Y'know, once upon a time, the land was too much afforested, it was untravelable; we made our way around our coastal settlements - pilgrimages, trade, curiosity - by boat; the Severn, the Irish Sea, the Channel and the North Sea being our motorways. We really are ancient mariners.
Coming back, in '66 from the States, up the southwest of Ireland, I saw tiny, flimsy little fishing boats, tossed like corks in massive, skyscraper seas, their crews dancing around the decks, hauling and casting nets. I have never, since, begrudged the price of fish and chips.
Making ships and going to sea for trade or conquest or harvest, that is Britishness, that IS the historical alchemy, the transmutation of tribes of base mongrels into world leaders.
That MediaMinster sees casino-banking and zombie-economics as more worthy, more relevant than men who make ships and men who go down to the sea in ships is unsurprising, they are, after all, Cameron and Clegg, Milliband and Balls unpardonably stupid individuals, good, as we say, for fuck all.
And it's no use some gobby, poxed-up parasite in a suit, somebody like the nasty old tosser playboy, Andrew Neil, wearily lecturing me about Korean ships and Jap ships and German ships; these fuckers only build ships for money. For thousands of years we have built boats and ships because that's who we are or sadly, now, that's who we used to be.
So sad to see what was, at one time, the most advanced and beneficent nation the world has ever seen turned into this piss-poor shell of a society we have today.
A world leader in engineering, aeronautics, communications, manufacturing, medicine, transport, etc, etc, turned to this festering corpse, pissed on daily by queers, maniacs and liars, people who have done fuck all and know fuck all, people whom you rightly describe as good for fuck all. All that industry, and the brains and the brawn that went with it, replaced by McDonalds and fucking coffee shops, staffed by foreigners or ladymen and slappers, disinherited of their birthright as English men and women, deprived of even being men and women, still children at 30 and 40.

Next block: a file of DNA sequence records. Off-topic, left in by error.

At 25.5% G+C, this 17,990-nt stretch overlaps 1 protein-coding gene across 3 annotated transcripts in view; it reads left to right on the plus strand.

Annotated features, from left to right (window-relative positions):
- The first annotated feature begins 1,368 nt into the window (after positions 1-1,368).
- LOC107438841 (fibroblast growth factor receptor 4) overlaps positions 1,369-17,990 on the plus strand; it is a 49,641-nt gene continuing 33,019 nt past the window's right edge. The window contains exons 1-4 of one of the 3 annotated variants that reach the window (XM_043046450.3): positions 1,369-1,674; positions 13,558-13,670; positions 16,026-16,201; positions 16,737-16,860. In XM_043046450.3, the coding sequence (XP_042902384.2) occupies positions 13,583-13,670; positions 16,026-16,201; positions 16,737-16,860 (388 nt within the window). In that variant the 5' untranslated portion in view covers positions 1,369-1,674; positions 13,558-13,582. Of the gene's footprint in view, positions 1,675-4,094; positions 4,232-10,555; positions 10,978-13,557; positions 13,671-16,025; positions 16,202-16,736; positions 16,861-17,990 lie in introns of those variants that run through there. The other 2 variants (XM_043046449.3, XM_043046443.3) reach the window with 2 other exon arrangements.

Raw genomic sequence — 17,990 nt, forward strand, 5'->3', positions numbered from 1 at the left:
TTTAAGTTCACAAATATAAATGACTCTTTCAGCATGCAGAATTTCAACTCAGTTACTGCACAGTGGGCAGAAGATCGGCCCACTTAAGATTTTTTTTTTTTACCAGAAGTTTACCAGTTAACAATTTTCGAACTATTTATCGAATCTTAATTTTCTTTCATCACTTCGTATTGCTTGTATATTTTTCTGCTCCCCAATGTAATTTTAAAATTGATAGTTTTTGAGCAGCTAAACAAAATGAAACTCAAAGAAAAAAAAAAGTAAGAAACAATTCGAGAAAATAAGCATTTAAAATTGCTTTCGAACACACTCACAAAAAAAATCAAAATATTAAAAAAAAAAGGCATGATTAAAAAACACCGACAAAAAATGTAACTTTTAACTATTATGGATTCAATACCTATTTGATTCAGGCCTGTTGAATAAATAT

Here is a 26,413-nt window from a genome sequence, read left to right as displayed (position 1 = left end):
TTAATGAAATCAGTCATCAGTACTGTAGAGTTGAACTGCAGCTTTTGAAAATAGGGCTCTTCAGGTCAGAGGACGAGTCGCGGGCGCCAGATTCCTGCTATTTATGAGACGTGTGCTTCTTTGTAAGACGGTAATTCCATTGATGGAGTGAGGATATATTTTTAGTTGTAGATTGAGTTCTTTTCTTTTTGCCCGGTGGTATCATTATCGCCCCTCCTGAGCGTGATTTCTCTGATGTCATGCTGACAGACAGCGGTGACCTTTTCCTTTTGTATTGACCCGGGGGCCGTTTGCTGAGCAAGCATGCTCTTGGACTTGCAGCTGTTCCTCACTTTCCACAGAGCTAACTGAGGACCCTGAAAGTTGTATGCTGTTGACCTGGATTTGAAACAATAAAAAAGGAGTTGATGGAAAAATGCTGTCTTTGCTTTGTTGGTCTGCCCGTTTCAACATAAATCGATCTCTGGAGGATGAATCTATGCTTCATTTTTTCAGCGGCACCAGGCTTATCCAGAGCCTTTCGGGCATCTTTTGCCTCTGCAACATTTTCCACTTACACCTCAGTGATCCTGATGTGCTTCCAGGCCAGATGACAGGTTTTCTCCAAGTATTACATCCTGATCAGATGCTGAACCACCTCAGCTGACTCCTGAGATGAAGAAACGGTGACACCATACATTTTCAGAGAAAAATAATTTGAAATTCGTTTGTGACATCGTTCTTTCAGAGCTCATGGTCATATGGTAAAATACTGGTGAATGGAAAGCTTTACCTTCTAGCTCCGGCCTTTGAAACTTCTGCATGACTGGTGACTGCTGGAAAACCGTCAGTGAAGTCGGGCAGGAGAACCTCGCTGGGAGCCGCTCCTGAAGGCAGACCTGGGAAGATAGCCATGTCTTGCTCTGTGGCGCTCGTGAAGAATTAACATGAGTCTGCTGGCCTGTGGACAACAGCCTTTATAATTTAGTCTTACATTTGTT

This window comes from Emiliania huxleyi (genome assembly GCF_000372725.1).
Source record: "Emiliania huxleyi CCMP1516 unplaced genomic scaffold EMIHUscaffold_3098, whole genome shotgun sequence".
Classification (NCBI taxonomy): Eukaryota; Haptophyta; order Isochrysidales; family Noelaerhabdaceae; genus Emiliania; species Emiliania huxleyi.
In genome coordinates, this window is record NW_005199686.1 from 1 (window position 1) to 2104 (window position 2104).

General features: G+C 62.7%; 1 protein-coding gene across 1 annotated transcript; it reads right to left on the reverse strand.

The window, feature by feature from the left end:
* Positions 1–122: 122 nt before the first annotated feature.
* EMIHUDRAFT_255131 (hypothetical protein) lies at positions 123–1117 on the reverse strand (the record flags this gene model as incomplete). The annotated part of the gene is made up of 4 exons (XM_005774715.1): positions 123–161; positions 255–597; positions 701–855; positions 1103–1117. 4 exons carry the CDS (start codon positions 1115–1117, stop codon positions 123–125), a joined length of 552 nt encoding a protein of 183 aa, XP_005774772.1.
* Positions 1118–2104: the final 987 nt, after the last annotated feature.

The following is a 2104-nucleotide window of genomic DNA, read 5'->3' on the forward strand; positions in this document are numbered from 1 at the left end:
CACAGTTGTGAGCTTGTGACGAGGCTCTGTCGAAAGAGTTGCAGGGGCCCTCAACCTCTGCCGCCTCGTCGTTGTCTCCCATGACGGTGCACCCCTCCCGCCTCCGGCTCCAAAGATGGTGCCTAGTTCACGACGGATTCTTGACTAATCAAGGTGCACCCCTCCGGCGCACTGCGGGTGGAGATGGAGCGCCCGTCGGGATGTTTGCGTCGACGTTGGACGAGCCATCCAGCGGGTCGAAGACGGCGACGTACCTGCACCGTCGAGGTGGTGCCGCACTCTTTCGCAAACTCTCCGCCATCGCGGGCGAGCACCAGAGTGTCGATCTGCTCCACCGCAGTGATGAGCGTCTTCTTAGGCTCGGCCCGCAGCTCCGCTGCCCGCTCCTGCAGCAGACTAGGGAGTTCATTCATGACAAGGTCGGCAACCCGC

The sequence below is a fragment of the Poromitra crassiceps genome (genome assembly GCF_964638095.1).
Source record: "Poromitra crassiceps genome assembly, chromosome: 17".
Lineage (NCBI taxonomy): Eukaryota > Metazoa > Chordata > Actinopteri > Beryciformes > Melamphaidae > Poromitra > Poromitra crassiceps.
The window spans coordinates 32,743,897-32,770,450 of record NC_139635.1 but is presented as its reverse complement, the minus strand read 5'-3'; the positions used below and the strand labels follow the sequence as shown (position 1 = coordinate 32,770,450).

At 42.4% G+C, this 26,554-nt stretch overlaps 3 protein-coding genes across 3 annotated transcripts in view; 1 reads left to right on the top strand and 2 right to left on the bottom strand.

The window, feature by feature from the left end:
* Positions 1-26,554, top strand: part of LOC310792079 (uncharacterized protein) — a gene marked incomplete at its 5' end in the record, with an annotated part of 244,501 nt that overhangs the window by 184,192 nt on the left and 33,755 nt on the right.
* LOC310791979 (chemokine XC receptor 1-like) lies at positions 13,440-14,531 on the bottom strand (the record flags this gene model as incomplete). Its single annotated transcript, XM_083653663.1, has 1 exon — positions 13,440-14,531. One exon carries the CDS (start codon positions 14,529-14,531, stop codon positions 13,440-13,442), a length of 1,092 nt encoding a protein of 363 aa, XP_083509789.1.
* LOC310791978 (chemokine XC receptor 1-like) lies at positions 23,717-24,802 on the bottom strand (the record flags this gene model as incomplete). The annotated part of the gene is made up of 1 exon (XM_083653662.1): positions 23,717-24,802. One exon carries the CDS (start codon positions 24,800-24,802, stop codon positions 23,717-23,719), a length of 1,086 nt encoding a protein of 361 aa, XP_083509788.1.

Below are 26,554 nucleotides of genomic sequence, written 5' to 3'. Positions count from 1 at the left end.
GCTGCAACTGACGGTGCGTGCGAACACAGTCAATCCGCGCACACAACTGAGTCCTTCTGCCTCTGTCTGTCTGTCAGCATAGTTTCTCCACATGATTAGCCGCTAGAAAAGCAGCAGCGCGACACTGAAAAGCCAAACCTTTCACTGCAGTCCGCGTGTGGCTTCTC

I see people incapable of independent thought after 14 years of state education, imprisoned for singing a song at a football match, while scum and shit like Bliar and Cameron and all the other crew of multi-milionaire parasites and ponces are talking utter bollocks about being in it together, chauffeured from one of their nine houses to parliament to make more spiteful laws and yet more money for themselves. Never a hint of prosecuting these bastards, and when a few are eventually so utterly brazen that they can no longer bullshit their way out of a court appearance, they recieve a punishment fit for a petty thief instead of the murderers and rapists they actually are.